Michel Auder’s Video Installation as Contemporary Counterpoint to “Night Vision”

Film still from "Untitled" (I Was Looking Back To See If You Were Looking Back At Me To See Me Looking Back At You) by Michel Auder

Film still from “Untitled” (I Was Looking Back To See If You Were Looking Back At Me To See Me Looking Back At You) by Michel Auder

Over the course of a year, the French videographer Michel Auder, who has been based in New York since 1970, pointed his camera into the dark to record the nocturnal view from a Manhattan apartment. His beautifully edited and densely layered three-channel video presents a contemporary perspective on the themes of Night Vision. When brightly lit windows offer views into peoples’ most personal affairs, boundaries between public and private collapse. The spectacle of the full moon rising above the skyline raises spirits. Traffic appears as the pulse of the city. With images stripped of narrative content and as carefully composed as paintings, Auder articulates an interpretation of the night that engages the history of nocturnal art. Untitled (I was looking back to see if you were looking back at me to see me looking back at you) poetically embraces the opportunities and uncertainties that the night affords. The installation was originally part of the 2014 Whitney Biennial. Michel Auder will discuss this video installation and other works on September 24, 2015. His presentation will be part of a series of contemporary artists speaking about the allure of the night that also includes painters Lois Dodd (September 3) and Richard Bosman (in conversation with poet Vincent Katz, September 21).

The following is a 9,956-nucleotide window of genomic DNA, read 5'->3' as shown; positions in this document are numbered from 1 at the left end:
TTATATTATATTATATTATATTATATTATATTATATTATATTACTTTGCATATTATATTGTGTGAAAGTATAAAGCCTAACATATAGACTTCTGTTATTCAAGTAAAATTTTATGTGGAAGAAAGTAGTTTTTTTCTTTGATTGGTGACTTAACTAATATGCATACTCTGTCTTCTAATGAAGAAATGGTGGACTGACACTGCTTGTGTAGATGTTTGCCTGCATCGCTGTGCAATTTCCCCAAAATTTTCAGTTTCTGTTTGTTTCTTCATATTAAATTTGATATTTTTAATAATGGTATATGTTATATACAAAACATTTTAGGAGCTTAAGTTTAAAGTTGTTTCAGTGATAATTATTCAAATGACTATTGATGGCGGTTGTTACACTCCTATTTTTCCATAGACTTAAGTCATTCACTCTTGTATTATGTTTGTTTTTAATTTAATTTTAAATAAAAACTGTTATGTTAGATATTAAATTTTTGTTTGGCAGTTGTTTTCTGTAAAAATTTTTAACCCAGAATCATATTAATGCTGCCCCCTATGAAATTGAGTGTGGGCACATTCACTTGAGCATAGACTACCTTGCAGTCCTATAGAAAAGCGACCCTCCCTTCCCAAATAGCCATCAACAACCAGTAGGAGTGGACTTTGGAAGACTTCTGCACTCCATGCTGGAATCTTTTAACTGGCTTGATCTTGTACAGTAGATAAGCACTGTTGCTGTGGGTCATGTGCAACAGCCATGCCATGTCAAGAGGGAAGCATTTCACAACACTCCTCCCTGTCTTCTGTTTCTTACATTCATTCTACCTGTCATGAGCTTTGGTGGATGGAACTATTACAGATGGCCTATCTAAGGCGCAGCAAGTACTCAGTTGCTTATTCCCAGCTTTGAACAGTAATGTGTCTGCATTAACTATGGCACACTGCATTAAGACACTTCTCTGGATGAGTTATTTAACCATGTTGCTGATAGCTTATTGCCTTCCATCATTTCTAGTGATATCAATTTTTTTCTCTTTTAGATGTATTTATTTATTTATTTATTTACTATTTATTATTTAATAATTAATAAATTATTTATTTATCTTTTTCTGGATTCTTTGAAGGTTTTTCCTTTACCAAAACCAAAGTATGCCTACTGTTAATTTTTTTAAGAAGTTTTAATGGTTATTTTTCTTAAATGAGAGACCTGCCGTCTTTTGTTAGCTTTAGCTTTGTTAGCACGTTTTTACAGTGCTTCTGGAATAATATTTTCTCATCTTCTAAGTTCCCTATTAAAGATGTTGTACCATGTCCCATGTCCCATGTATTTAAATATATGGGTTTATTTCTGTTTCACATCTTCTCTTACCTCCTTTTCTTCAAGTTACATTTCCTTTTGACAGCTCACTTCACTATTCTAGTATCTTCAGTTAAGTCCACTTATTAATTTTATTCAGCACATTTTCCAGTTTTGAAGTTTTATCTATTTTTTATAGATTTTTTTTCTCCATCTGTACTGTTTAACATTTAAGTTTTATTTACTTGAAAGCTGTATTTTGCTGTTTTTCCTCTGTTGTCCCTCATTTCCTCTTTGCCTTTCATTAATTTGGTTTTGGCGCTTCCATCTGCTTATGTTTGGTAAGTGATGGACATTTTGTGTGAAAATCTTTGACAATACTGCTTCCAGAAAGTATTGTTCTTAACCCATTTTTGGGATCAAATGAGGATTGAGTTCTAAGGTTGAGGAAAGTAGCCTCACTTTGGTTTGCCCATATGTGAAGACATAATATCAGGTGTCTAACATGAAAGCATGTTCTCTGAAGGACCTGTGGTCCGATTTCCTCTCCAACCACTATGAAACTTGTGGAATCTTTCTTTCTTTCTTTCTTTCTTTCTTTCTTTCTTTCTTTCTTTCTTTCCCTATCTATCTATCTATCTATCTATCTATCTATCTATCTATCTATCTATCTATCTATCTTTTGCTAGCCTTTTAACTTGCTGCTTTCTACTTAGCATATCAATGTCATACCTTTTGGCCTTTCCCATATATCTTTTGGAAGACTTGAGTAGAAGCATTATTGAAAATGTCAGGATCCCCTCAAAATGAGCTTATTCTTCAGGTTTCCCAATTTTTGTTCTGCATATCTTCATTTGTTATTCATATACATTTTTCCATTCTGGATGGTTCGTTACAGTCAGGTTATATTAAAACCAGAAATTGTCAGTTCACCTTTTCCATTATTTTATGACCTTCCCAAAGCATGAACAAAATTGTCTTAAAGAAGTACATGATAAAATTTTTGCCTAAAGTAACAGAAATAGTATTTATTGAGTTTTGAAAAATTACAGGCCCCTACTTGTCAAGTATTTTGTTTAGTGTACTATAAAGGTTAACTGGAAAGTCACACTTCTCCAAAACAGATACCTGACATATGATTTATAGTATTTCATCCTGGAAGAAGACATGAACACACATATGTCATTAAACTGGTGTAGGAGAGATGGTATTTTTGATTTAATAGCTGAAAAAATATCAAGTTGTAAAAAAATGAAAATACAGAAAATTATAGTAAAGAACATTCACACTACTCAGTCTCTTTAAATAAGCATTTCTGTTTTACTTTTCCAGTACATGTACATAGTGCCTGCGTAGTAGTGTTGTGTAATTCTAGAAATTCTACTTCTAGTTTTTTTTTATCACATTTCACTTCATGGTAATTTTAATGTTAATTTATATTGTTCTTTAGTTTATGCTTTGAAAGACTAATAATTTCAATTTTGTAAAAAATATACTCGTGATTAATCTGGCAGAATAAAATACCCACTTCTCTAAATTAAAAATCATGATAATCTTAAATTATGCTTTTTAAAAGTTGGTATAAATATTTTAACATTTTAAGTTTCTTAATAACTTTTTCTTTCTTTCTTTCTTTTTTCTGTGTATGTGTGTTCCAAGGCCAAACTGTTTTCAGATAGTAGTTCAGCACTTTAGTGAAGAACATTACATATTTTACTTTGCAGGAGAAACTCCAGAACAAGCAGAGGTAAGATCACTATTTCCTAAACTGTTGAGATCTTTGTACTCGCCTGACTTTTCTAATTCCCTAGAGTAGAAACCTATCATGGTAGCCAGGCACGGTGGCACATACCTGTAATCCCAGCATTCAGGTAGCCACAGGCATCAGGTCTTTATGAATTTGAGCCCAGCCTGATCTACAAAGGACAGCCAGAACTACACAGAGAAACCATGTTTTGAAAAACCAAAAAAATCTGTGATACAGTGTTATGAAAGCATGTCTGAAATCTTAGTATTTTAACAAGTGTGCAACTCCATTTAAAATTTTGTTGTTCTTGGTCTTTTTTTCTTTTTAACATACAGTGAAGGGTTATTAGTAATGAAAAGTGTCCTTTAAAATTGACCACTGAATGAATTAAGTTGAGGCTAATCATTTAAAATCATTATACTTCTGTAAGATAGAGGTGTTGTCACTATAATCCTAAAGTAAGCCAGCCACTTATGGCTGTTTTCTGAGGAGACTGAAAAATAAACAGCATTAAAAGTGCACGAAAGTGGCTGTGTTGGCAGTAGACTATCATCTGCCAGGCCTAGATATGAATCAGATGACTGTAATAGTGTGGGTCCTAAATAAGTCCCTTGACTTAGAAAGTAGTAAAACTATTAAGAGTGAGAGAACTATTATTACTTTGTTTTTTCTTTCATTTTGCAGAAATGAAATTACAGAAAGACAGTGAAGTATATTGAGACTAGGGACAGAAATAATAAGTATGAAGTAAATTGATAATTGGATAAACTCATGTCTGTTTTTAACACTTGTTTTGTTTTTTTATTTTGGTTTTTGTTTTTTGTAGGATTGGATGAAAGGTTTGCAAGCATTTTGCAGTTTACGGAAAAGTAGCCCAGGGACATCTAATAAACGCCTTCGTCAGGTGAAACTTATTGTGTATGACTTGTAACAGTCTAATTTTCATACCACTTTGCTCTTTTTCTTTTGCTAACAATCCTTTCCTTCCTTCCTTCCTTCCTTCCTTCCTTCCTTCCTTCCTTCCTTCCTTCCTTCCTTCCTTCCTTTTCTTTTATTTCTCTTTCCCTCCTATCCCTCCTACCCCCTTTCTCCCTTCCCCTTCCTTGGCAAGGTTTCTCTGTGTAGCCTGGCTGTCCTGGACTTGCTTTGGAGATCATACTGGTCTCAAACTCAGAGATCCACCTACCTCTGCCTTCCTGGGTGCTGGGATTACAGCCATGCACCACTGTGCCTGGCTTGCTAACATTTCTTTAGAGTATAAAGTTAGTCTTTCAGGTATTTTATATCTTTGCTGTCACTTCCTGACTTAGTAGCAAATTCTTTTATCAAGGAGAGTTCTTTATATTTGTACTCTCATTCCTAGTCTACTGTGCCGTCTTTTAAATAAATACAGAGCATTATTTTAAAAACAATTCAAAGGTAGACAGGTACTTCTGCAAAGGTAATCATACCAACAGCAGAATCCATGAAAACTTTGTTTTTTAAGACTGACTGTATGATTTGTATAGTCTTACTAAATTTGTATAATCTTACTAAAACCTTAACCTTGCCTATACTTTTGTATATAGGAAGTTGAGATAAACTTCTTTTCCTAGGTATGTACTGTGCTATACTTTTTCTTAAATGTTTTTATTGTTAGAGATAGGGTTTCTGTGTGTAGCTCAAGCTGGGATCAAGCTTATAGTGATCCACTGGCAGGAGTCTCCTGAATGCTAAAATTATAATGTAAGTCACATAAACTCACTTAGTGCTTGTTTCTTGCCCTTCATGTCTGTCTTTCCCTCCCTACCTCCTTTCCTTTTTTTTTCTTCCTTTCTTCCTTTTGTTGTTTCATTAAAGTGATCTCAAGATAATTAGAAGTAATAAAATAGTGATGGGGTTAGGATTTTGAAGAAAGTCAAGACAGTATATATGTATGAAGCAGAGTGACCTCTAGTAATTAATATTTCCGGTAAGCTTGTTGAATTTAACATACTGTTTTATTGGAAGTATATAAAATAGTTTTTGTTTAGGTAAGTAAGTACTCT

Artist Michel Auder

Artist Michel Auder

thumb:Chinese, "Jar (Guan)," 3000-2500 BC, painted ceramic. Gift of George and Elaine Keyes in honor of Barry Mills. Bowdoin College Museum of Art.